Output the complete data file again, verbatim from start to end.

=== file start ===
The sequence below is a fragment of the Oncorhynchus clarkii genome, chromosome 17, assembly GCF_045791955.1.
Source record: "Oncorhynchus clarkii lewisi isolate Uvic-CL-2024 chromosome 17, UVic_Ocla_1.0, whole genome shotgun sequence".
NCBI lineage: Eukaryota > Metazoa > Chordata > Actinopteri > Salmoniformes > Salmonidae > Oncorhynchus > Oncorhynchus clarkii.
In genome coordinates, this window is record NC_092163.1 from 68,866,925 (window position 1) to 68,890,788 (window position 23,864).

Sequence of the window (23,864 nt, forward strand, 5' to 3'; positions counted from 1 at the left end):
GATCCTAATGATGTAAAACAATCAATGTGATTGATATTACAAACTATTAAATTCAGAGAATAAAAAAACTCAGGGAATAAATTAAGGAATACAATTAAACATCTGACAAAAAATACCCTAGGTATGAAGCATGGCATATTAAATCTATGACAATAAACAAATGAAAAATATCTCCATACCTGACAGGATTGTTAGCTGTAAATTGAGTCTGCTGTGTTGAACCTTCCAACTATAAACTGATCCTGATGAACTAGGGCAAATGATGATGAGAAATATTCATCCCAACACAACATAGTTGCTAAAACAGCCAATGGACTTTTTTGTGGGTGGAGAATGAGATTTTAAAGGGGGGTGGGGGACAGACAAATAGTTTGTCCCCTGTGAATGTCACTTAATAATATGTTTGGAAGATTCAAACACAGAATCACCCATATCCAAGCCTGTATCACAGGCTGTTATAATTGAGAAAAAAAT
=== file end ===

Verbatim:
The sequence below is a fragment of the Oncorhynchus clarkii genome, chromosome 17, assembly GCF_045791955.1.
Source record: "Oncorhynchus clarkii lewisi isolate Uvic-CL-2024 chromosome 17, UVic_Ocla_1.0, whole genome shotgun sequence".
NCBI lineage: Eukaryota > Metazoa > Chordata > Actinopteri > Salmoniformes > Salmonidae > Oncorhynchus > Oncorhynchus clarkii.
In genome coordinates, this window is record NC_092163.1 from 68,866,925 (window position 1) to 68,890,788 (window position 23,864).

Sequence of the window (23,864 nt, forward strand, 5' to 3'; positions counted from 1 at the left end):
GATCCTAATGATGTAAAACAATCAATGTGATTGATATTACAAACTATTAAATTCAGAGAATAAAAAAACTCAGGGAATAAATTAAGGAATACAATTAAACATCTGACAAAAAATACCCTAGGTATGAAGCATGGCATATTAAATCTATGACAATAAACAAATGAAAAATATCTCCATACCTGACAGGATTGTTAGCTGTAAATTGAGTCTGCTGTGTTGAACCTTCCAACTATAAACTGATCCTGATGAACTAGGGCAAATGATGATGAGAAATATTCATCCCAACACAACATAGTTGCTAAAACAGCCAATGGACTTTTTTGTGGGTGGAGAATGAGATTTTAAAGGGGGGTGGGGGACAGACAAATAGTTTGTCCCCTGTGAATGTCACTTAATAATATGTTTGGAAGATTCAAACACAGAATCACCCATATCCAAGCCTGTATCACAGGCTGTTATAATTGAGAAAAAAAT